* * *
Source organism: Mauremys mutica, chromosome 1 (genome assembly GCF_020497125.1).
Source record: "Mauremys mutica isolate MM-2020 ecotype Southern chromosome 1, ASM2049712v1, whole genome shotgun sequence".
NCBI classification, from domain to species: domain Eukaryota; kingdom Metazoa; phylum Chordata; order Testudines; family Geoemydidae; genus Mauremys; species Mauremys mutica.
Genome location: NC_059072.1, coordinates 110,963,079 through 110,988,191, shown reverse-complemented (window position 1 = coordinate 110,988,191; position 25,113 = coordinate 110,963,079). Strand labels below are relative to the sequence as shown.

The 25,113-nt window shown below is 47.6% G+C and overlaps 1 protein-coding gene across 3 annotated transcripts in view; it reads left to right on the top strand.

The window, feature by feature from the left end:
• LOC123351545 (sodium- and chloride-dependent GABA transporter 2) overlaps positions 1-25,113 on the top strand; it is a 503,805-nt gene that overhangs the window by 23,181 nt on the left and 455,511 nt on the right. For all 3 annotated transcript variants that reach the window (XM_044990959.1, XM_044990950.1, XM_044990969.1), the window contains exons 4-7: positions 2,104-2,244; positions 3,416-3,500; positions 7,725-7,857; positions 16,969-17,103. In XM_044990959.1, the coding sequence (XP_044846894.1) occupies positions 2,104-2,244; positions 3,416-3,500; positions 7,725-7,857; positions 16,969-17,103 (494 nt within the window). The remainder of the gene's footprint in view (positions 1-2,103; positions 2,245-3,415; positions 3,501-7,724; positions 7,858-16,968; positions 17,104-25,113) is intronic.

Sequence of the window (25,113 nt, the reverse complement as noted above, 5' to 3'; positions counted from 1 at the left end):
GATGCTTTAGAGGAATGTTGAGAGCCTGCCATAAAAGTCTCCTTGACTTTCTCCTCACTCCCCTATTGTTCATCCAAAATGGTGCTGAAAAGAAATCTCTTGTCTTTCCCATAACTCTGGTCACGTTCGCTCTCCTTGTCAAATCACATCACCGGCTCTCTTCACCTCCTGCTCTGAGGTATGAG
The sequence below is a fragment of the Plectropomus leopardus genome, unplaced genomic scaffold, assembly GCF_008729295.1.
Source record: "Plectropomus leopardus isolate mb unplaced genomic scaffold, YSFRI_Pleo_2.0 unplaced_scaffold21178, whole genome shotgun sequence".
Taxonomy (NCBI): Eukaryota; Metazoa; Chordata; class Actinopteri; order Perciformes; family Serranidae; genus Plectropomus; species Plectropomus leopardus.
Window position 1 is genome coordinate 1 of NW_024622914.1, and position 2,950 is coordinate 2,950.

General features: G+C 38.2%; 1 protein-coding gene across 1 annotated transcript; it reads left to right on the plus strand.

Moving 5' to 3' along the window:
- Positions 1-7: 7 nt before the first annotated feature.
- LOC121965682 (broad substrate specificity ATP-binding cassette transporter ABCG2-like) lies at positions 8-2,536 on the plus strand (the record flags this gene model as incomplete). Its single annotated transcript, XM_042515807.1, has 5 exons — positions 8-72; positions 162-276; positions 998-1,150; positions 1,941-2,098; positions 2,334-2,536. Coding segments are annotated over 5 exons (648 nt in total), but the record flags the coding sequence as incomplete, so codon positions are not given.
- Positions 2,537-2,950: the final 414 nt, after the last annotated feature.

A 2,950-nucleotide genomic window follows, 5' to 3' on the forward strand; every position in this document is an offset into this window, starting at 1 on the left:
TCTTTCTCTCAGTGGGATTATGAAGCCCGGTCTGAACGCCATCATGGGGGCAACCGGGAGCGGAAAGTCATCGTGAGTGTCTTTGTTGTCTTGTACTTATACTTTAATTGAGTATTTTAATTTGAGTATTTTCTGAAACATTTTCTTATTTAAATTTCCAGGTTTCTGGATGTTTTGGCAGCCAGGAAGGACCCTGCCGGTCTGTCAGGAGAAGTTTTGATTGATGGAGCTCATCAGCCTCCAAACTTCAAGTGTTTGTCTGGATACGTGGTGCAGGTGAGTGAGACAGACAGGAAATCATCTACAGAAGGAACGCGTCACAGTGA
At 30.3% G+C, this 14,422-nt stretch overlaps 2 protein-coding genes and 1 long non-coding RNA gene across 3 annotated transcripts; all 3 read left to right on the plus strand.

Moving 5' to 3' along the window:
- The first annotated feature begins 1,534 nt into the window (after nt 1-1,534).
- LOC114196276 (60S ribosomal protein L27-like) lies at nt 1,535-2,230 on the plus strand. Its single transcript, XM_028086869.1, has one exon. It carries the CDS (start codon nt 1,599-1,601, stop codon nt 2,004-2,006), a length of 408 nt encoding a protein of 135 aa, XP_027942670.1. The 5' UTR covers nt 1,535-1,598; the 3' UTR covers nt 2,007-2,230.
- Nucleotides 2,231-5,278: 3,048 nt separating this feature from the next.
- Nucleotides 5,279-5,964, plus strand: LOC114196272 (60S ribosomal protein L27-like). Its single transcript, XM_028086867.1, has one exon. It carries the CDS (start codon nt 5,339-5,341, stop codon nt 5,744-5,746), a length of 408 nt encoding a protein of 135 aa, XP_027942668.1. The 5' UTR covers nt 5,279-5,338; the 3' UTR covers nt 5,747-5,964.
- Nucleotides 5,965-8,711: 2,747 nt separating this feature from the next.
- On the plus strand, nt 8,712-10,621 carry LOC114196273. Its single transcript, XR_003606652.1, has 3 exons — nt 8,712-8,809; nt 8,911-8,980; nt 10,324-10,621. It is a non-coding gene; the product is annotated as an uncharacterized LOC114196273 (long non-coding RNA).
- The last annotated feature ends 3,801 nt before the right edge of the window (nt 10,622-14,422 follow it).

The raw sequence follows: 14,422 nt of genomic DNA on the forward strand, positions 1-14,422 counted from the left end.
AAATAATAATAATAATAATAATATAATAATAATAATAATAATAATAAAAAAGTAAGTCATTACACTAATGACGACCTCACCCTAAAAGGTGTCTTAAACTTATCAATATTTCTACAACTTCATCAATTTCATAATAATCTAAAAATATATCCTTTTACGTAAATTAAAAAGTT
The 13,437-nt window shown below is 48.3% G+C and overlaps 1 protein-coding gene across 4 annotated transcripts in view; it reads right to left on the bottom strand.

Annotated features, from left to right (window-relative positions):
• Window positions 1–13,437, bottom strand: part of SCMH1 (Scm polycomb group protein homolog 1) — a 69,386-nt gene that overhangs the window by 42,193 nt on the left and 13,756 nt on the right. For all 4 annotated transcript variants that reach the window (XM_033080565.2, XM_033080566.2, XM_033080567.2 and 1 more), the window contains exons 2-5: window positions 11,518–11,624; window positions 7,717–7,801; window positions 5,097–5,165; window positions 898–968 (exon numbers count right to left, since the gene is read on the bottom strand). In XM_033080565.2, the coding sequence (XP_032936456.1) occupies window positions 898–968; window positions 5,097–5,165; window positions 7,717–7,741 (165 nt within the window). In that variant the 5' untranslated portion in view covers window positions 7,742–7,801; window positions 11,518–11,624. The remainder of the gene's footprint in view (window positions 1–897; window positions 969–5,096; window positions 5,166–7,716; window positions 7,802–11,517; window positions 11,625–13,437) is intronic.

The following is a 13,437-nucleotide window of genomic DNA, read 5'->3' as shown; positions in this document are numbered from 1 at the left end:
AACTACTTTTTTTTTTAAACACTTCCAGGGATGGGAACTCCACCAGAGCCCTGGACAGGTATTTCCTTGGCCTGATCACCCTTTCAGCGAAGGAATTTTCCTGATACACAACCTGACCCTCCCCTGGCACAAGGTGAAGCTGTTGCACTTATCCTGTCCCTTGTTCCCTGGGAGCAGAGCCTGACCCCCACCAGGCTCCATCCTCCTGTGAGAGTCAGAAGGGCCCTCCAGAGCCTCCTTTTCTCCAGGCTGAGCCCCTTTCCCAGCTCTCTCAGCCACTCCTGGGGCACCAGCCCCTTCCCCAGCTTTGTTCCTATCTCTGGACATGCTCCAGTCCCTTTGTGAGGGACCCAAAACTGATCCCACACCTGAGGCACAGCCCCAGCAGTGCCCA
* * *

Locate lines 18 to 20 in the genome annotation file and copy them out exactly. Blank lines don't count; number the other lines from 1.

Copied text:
- Positions 2,537-2,950: the final 414 nt, after the last annotated feature.

A 2,950-nucleotide genomic window follows, 5' to 3' on the forward strand; every position in this document is an offset into this window, starting at 1 on the left:
TCTTTCTCTCAGTGGGATTATGAAGCCCGGTCTGAACGCCATCATGGGGGCAACCGGGAGCGGAAAGTCATCGTGAGTGTCTTTGTTGTCTTGTACTTATACTTTAATTGAGTATTTTAATTTGAGTATTTTCTGAAACATTTTCTTATTTAAATTTCCAGGTTTCTGGATGTTTTGGCAGCCAGGAAGGACCCTGCCGGTCTGTCAGGAGAAGTTTTGATTGATGGAGCTCATCAGCCTCCAAACTTCAAGTGTTTGTCTGGATACGTGGTGCAGGTGAGTGAGACAGACAGGAAATCATCTACAGAAGGAACGCGTCACAGTGA